How to host

We got to her house late, knowing she would be gone anyway. She left us a message of where to find the key, though she had never met our family before.

We unlocked the door in the dark and silence, stepping into her lovely home for the first time. We made our bumbling way to the basement, where we found a comfortable apartment with lights, clean beds, and a welcome note.

A four-poster bed for us, loads of pillows and soft blankets. Little beds on floor mattresses for the children. (How did she even know how many we had?) Toys and toys. A basket of coloring books and crayons. Bedtime stories on the nightstand. A heater and fresh towels in the bathroom.

“Help yourself to anything you find to eat,” said the note. “The sofa makes into a bed, but who would want to sleep beneath a bunch of deer heads?” That made us laugh.

In the kitchenette, we read a tale of frequent guests in these quarters… everything scrupulously clean and ready for company. Disposable plates and cups. A coffee pot and toaster. A tray of tableware, covered with a cloth. A basket of tea.

We didn’t expect her to serve us breakfast, but she had provided new boxes of cereal, a loaf of bread with jam and butter, instant oatmeal, fresh mixed fruit, orange juice, milk, and yogurt. Plus chocolate for snacks!

In the wee hours of the morning, while we drank deeply of comfort and sleep, she and her husband returned from their trip, then left again before we did. We met up with them at church later in the day. Did you find everything okay? Did you need anything? I apologize for not having a breakfast casserole ready for you to pop into the oven…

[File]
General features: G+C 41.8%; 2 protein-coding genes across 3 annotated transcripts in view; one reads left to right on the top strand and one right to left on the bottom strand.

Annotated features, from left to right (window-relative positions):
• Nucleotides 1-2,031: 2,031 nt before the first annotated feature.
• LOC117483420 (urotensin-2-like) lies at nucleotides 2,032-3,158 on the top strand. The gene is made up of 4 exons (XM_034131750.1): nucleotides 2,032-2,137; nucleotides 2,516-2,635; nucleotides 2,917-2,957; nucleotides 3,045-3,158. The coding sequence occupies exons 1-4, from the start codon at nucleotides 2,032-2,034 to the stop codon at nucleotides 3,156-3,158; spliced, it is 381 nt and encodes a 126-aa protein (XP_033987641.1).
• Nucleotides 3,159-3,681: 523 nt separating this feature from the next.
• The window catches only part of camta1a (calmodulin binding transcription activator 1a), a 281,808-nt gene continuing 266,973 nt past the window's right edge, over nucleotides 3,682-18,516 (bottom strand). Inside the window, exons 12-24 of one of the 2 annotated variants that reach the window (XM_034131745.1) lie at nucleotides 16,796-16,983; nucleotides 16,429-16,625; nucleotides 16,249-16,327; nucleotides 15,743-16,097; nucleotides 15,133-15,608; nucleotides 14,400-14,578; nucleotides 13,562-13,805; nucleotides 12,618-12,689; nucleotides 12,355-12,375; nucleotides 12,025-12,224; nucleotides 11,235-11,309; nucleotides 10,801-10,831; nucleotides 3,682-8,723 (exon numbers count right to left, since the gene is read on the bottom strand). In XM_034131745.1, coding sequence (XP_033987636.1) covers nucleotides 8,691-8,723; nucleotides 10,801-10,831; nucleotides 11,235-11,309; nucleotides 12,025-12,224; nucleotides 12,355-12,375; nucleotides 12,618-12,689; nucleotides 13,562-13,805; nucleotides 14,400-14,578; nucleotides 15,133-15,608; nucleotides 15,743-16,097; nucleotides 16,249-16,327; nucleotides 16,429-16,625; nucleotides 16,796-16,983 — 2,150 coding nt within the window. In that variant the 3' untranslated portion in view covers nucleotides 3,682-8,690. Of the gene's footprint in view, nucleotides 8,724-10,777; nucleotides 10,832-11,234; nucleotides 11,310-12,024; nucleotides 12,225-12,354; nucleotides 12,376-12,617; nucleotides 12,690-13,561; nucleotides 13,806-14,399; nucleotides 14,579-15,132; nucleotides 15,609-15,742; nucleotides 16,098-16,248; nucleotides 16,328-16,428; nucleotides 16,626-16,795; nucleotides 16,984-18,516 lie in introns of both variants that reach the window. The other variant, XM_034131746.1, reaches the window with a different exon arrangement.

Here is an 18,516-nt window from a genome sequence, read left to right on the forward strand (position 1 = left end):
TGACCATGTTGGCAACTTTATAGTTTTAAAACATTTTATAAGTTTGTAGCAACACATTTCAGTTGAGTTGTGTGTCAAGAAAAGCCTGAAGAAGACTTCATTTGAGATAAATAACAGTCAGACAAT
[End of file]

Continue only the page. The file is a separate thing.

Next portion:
At the risk of sounding maudlin, I must admit that the thing I really wanted to do was cry. I was not particularly strong last weekend. Kindness goes deep during times of grief.

We are no angels, but Margaret is the kind of woman who has undoubtedly hosted a few in her day. Be not forgetful to entertain strangers: for thereby some have entertained angels unawares (Heb. 13:2).

You may not have a ready-made apartment in the basement to offer to company. That’s okay. How do you communicate to your guests that for the present, they are home?

How have others communicated it to you?

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Isn’t it wonderful the family that we have in Christ? Once when I was a child, we were traveling and as night fell my parents realized that we were miles away from lodging. They opened a Church directory that they had and located a family nearby, that family opened their doors to us, not knowing who we were other than family in Christ, I was maybe 8 at the time, but I still remember that.

10 years ago

I talked to Margaret just after you did, Shari. She’s a breast cancer survivor. So warm!

10 years ago

I loved hearing of your experience, Shari. You asked how others have communicated hospitality to us. I once spent several days at a good friend’s home. She knew I liked rough, line-dried towels instead of soft, fluffy ones. In preparation for my arrival, she purposely rewashed a clean towel and line-dried it. As simple as that sounds, it touched me in a unique way. (And if I ever happen to overnite at your place and you have soft, fluffy towels, I will be just fine with that!! 🙂

Janelle Glick
10 years ago

A close friend of mine often prepares a tray of tea bags, hot water, and chocolate for the room. There’s usually some wonderful smelling lotion in the bathroom too. These special touches make our whole family excited to be “home”.

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